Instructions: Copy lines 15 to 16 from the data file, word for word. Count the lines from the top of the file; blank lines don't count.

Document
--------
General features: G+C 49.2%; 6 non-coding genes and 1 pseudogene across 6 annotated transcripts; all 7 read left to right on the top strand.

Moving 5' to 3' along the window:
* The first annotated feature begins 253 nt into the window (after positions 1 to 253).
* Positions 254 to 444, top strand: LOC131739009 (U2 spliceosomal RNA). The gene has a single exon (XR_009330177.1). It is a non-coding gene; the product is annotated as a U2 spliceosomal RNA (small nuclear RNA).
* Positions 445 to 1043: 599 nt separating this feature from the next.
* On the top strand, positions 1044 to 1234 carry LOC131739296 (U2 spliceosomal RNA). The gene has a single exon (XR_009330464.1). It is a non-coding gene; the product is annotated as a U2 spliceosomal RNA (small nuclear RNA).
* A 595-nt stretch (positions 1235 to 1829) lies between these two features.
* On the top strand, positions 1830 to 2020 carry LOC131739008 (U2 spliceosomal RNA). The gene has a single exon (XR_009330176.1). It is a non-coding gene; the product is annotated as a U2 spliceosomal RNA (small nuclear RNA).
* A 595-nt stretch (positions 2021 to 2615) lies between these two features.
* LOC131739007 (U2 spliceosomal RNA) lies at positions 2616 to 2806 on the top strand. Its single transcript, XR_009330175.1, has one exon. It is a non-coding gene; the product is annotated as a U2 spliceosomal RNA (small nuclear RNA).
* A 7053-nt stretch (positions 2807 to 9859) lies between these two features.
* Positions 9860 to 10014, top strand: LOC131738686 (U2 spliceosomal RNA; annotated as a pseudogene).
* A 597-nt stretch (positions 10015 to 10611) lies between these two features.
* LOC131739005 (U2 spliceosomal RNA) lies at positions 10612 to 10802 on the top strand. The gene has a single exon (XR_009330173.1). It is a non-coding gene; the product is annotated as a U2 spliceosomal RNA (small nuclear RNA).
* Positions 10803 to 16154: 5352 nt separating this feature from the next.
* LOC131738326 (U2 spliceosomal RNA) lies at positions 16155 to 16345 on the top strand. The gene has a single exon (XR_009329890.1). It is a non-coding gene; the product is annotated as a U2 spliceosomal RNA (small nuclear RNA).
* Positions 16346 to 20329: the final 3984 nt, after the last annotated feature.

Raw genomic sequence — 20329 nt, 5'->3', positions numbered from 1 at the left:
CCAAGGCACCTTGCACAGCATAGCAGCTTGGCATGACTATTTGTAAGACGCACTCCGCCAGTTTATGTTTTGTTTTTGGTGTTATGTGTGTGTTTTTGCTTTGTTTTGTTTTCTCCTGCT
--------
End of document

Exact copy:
* Positions 10803 to 16154: 5352 nt separating this feature from the next.
* LOC131738326 (U2 spliceosomal RNA) lies at positions 16155 to 16345 on the top strand. The gene has a single exon (XR_009329890.1). It is a non-coding gene; the product is annotated as a U2 spliceosomal RNA (small nuclear RNA).